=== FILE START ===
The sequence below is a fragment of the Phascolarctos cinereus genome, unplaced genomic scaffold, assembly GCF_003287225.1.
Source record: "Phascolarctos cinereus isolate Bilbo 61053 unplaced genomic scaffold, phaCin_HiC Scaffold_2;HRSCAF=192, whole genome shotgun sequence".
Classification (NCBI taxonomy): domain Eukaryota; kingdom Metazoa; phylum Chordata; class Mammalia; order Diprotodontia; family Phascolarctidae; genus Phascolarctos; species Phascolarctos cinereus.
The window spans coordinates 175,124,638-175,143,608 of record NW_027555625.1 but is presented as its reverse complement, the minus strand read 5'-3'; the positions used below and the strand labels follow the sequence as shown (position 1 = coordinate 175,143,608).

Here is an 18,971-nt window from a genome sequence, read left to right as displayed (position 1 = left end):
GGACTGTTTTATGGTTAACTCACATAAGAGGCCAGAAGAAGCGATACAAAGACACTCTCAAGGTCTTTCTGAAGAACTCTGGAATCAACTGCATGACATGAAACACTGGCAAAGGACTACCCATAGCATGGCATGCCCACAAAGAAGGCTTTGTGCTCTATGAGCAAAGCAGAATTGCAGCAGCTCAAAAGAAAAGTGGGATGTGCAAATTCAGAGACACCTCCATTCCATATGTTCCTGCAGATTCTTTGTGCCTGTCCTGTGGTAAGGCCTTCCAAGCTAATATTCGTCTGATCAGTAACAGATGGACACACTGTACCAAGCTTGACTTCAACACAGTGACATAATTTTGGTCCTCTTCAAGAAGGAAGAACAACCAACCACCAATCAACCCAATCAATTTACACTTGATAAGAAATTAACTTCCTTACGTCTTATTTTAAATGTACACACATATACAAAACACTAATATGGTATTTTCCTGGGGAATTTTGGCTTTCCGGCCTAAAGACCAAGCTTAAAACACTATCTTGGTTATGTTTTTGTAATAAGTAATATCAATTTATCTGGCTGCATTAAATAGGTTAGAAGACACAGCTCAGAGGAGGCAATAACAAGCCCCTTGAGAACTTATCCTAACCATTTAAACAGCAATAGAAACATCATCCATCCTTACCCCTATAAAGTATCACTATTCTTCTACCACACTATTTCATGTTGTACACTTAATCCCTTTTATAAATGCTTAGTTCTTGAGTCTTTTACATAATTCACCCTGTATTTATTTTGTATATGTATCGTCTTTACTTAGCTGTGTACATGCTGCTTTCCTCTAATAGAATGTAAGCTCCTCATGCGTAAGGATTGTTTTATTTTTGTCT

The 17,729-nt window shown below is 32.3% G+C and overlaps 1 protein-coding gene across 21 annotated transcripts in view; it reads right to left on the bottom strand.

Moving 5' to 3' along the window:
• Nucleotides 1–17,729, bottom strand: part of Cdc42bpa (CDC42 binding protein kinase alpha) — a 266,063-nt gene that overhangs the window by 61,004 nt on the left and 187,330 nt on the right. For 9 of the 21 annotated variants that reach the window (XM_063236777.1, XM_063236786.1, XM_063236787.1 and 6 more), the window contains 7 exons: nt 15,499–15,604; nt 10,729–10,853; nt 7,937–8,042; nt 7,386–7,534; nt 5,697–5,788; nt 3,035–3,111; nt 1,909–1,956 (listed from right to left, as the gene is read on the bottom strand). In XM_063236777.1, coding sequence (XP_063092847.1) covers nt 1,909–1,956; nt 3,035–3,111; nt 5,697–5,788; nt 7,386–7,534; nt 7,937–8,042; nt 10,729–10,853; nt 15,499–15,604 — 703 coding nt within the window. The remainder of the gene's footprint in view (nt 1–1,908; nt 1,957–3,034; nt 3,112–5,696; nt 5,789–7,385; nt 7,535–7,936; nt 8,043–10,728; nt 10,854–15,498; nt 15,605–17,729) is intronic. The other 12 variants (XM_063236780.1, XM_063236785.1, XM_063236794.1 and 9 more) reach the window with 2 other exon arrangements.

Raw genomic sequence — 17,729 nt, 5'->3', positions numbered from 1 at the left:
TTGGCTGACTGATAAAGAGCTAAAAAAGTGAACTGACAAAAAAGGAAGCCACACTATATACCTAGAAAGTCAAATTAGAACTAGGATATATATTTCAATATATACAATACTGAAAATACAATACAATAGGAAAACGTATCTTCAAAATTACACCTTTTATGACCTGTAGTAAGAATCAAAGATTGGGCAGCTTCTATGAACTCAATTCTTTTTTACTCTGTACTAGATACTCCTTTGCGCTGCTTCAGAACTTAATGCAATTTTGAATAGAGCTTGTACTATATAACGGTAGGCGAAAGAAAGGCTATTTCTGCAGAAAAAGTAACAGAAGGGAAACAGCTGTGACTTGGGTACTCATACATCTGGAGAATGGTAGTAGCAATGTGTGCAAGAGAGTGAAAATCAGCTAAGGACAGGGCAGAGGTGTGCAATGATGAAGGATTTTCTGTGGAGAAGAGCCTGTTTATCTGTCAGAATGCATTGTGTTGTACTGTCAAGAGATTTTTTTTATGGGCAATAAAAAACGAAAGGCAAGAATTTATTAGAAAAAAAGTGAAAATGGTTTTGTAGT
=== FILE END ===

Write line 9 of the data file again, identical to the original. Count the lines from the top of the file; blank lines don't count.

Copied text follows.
• Nucleotides 1–17,729, bottom strand: part of Cdc42bpa (CDC42 binding protein kinase alpha) — a 266,063-nt gene that overhangs the window by 61,004 nt on the left and 187,330 nt on the right. For 9 of the 21 annotated variants that reach the window (XM_063236777.1, XM_063236786.1, XM_063236787.1 and 6 more), the window contains 7 exons: nt 15,499–15,604; nt 10,729–10,853; nt 7,937–8,042; nt 7,386–7,534; nt 5,697–5,788; nt 3,035–3,111; nt 1,909–1,956 (listed from right to left, as the gene is read on the bottom strand). In XM_063236777.1, coding sequence (XP_063092847.1) covers nt 1,909–1,956; nt 3,035–3,111; nt 5,697–5,788; nt 7,386–7,534; nt 7,937–8,042; nt 10,729–10,853; nt 15,499–15,604 — 703 coding nt within the window. The remainder of the gene's footprint in view (nt 1–1,908; nt 1,957–3,034; nt 3,112–5,696; nt 5,789–7,385; nt 7,535–7,936; nt 8,043–10,728; nt 10,854–15,498; nt 15,605–17,729) is intronic. The other 12 variants (XM_063236780.1, XM_063236785.1, XM_063236794.1 and 9 more) reach the window with 2 other exon arrangements.